When bills start coming in after a death, the executor may worry about being personally on the hook for the deceased person's debts. But if that's your situation, you can relax. In most situations, you're not going to have to use your own money to pay estate debts.
Debts—ones the deceased person incurred while alive, or expenses the estate has after the death—should be paid for with estate property. For example, if the deceased person left a checking or savings account, the executor should transfer those funds into an estate bank account and use the money to pay bills.
If there isn't any cash immediately available—and bills have to be paid immediately—then the executor or family members may need to go ahead and pay some bills from their own funds. For example, you might need to pay burial or cremation expenses right away. Keep careful track of how much you spend, what you spend it for, and when you spend it. As long as you have good records, and the expense was necessary, you can reimburse yourself from estate funds later.
If you suspect that there aren't enough estate funds to pay the deceased person's debts, be careful about paying for anything, with either your own money or estate funds. Remember that under state law, creditors will have months (up to a year in some states) to come forward with their claims. State law will set out the priority in which debts should be paid; creditors at the bottom of the list will simply be out of luck. And if you give estate money to creditors who aren't entitled to receive it, you might have to reimburse the estate for the loss you caused it. (See below.)
In some circumstances, survivors may be personally liable for debts of the deceased person.
Surviving spouses are liable for debts the couple incurred together. For example, the survivor will be responsible for charges on a joint credit card, no matter which spouse actually charged the purchase.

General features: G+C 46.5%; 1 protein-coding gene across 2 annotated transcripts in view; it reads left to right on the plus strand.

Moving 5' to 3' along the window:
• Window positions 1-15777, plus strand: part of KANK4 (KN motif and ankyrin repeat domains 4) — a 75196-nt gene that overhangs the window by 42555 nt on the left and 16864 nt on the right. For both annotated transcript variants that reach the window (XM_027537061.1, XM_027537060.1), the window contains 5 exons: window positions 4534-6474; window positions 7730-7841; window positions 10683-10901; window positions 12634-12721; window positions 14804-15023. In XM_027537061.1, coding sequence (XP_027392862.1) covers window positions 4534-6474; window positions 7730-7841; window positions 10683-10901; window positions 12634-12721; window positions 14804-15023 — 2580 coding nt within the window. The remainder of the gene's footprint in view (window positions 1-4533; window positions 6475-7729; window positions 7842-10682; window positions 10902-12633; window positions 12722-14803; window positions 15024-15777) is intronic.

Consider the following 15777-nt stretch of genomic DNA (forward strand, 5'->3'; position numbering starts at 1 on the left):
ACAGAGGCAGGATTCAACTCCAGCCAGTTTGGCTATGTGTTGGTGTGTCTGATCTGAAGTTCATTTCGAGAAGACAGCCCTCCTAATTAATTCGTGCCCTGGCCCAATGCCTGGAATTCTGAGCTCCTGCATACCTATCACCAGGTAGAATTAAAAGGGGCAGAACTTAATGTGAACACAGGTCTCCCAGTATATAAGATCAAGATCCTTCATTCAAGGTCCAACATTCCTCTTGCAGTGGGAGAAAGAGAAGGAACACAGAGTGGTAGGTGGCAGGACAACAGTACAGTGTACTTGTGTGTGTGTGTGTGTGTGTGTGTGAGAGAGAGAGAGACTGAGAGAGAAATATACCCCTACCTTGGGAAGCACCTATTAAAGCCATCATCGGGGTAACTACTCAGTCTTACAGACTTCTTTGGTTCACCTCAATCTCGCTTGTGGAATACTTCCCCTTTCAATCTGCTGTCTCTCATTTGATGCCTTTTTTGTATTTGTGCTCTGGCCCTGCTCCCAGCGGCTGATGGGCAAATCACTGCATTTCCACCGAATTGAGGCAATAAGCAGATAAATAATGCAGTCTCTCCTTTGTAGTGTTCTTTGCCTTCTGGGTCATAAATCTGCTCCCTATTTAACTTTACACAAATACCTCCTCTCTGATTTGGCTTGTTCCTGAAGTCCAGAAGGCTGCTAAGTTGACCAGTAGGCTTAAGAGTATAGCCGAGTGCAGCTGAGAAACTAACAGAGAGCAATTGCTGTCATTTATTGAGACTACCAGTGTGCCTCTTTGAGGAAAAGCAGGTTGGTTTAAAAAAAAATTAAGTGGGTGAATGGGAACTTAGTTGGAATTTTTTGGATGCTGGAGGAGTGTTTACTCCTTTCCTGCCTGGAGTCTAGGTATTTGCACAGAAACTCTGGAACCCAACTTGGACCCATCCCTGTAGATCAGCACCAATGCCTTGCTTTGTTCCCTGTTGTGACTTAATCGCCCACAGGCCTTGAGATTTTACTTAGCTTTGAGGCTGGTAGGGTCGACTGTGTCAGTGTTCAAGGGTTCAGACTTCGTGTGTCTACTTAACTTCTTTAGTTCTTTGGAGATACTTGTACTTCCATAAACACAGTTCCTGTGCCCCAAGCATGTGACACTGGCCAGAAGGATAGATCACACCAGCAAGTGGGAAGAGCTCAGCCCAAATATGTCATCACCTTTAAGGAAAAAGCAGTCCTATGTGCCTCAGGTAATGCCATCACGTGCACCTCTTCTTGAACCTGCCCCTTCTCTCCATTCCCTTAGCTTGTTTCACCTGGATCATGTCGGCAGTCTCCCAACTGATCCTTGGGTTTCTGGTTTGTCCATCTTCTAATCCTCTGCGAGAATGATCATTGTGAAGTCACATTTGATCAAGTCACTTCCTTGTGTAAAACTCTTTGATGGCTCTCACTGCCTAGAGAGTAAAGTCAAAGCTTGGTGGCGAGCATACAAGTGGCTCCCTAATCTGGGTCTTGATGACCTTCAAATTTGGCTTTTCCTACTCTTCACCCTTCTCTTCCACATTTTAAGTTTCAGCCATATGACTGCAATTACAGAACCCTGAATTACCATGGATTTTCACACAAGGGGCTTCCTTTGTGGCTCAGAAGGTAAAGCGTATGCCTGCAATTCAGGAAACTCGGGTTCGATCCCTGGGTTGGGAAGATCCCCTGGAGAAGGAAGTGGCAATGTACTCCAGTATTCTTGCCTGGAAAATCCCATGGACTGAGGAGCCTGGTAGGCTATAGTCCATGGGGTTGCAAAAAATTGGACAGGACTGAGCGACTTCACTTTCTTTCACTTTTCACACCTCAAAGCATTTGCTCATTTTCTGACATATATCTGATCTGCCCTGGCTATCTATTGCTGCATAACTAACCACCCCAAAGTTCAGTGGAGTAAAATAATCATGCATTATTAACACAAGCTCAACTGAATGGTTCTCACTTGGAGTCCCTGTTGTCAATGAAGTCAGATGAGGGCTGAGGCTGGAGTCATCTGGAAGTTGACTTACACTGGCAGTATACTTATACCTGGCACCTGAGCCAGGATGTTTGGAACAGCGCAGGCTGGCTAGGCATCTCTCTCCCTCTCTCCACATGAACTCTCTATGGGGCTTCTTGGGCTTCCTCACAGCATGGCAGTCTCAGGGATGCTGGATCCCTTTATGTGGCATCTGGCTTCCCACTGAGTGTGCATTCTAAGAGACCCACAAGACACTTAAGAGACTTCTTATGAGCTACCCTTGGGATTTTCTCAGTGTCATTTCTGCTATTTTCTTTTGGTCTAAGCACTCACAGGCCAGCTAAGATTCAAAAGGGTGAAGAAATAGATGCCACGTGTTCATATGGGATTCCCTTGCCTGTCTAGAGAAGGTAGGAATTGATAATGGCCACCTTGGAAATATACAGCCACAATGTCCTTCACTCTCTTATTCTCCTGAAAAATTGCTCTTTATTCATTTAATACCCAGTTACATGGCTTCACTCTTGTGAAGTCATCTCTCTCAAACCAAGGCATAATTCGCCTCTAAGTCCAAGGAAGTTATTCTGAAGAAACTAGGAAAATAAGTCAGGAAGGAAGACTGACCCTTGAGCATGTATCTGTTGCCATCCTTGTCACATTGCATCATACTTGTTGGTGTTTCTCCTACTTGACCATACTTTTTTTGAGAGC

If the deceased spouse incurred a debt alone, though, the survivor may not be liable. It depends on state law, the nature of the debt, and how the couple owned property together. For example, creditors owed money by only one spouse could probably go after the deceased spouse's half of property the couple owned together. But if the couple owned property "as tenants by the entireties," (allowed only in some states), then creditors could not reach that property for payment of the debts of just one spouse.
If someone cosigned for a loan or line of credit issued to the deceased person, the cosigner will be liable for the debt if the assets of the deceased person don't cover it. That's what cosigning is—promising to make good on a debt if the primary borrower, for whatever reason, cannot.
If the executor is careless or dishonest while in charge of estate assets, and the estate loses money as a result, the executor may be on the hook for certain debts. For example, say the executor, without waiting to add up the estate's debts and assets, quickly pays a large credit card bill of the deceased person. Later, it turns out that the estate doesn't have enough money to pay all of its debts—and some unpaid bills, including expenses of the last illness, have higher priority under state law than does credit card debt. The executor will probably have to reimburse the estate for the amount of money paid to the credit card issuer.